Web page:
At first glance, Mountaha’s life seems anything but lonely. She arrived in the UK in June 2017 with her husband and four children after fleeing Syria. Her father, sisters, brother and their families all managed to escape the conflict that is tearing apart their home country and live near-by in Birmingham.
Despite being in the UK with twenty-three other family members, Mountaha spends most of her time in silence. “When my children go to school, I do the cooking and then I wait for them to come back home,” she says. “I just sit here drinking my coffee and smoking. Sometimes, I listen to Arabic music. This is my routine.”
She says not being able to speak English has left her feeling lonely and isolated. “It’s a real challenge. I can’t communicate with people. I just don’t want to leave the house,” she says. “Sometimes, I walk in the street on my own and I end up talking to myself. I walk into a shop to buy something, but I can’t explain to people what I want. Sometimes, I just cry.”
She says she avoids seeing her neighbours out of fear they would start a conversation with her: “Everyone is friendly. But if I say hello to my neighbours and they start to talk to me, I can’t reply. So, I avoid them. I would like to build relations with people, enjoy coffee mornings or go places with friends, but I need to learn the language first.”
Mountaha says she is frustrated that she has not been able to start English language classes since arriving in the UK. Her husband, Ahmad, is deaf and cannot communicate verbally. She is still waiting for the youngest of her four children to be enrolled in a local school. “My husband and my children are completely dependent on me. I have go to the shops, I have to drop the children off at school. I have to do everything,” she says.
For Mountaha, learning English is crucial to becoming self-reliant. She says that when she lived in Syria, she enjoyed driving, tailoring, plumbing and gardening – skills she desperately wants to pursue in the UK. “Studying English is very important to me. I want to be able to rely on myself, just like when I was in Syria. But, I have to learn a thousand words in English just to get a driving license. How can I do that if I can’t even learn five words because I don’t have access to English language lessons.”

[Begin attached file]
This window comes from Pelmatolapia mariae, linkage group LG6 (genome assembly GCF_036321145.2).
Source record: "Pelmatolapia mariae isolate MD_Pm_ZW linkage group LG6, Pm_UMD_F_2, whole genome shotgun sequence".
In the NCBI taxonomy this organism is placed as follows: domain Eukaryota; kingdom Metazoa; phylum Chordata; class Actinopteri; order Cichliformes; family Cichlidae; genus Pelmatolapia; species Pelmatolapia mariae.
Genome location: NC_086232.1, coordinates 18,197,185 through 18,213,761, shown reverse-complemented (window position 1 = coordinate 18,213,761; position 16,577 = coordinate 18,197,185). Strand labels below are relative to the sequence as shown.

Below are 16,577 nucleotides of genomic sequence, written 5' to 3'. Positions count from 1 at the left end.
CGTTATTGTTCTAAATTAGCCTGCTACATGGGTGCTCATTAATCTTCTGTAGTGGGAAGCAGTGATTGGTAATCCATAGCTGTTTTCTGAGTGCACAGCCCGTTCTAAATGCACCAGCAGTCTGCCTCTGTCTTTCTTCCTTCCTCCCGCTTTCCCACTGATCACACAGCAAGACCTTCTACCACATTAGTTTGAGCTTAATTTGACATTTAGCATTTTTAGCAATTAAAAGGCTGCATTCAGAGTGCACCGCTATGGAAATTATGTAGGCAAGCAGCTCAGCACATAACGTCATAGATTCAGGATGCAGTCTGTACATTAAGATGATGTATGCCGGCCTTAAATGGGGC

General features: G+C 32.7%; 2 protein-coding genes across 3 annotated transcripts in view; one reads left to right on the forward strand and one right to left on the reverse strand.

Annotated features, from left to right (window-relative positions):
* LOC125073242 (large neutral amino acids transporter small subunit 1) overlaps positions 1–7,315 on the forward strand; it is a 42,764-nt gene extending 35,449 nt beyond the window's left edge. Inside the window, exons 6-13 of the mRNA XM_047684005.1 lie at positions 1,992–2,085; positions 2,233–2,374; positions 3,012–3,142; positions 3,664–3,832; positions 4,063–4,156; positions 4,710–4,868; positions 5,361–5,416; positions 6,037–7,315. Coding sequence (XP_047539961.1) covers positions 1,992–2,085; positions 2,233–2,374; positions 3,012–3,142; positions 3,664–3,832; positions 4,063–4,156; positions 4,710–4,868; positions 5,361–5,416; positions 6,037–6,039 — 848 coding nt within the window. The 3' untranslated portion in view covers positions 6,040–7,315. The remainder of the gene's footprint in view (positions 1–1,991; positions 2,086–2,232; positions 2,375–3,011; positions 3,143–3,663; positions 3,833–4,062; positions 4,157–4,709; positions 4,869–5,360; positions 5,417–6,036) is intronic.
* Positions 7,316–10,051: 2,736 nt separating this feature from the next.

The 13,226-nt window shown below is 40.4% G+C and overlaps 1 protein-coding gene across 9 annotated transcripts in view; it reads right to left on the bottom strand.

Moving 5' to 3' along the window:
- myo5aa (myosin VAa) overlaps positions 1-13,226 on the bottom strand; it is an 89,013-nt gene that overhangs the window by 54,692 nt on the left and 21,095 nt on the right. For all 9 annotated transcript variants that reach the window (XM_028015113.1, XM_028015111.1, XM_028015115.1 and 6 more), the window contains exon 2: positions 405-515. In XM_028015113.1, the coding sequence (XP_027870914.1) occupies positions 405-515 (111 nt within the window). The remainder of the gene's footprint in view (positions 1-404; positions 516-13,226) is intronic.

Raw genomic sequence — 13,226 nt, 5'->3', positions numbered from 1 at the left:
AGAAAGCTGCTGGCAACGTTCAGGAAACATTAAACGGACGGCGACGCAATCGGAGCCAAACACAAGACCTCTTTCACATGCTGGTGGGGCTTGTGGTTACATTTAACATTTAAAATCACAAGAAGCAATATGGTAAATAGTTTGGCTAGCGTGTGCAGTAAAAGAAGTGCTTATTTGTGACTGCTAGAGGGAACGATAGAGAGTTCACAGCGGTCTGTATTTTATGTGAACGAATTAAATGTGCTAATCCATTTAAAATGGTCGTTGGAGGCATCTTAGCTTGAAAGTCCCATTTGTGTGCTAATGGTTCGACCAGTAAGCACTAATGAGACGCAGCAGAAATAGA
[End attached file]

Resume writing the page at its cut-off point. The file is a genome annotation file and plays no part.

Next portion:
“Sometimes, I find myself using sign language in the streets and shops. Imagine, I have the ability to speak but I can’t.”
With Refugee Action’s assistance, Mountaha is looking at options to start formal English language lessons. Refugee Action is also looking to provide her with a volunteer to teach her at home. But while this will teach her conversational English, she will still need accredited ESOL classes which are vital for employment.
Mountaha she says having lessons is the only way she would be able to develop and improve her live and the lives of her children and husband. “I want to integrate, I want to drive, I want to work. These lessons will help me break some barriers.”
According to new research by Refugee Action, refugees say learning English is “everything” – being able to speak the language of their new home country combats isolation and loneliness, enabling them to volunteer, work and make friends with their neighbours.
The research found that women in particular face huge barriers to learning as 77% of providers say they are unable to provide childcare. This leaves women more isolated and vulnerable to loneliness.
Refugee Action is a partner of the Jo Cox Loneliness Commission. To mark the Commission’s spotlight month on refugees, the charity has released new research to show learning English is essential to ending loneliness, effective integration and enabling refugees to successfully rebuild their lives.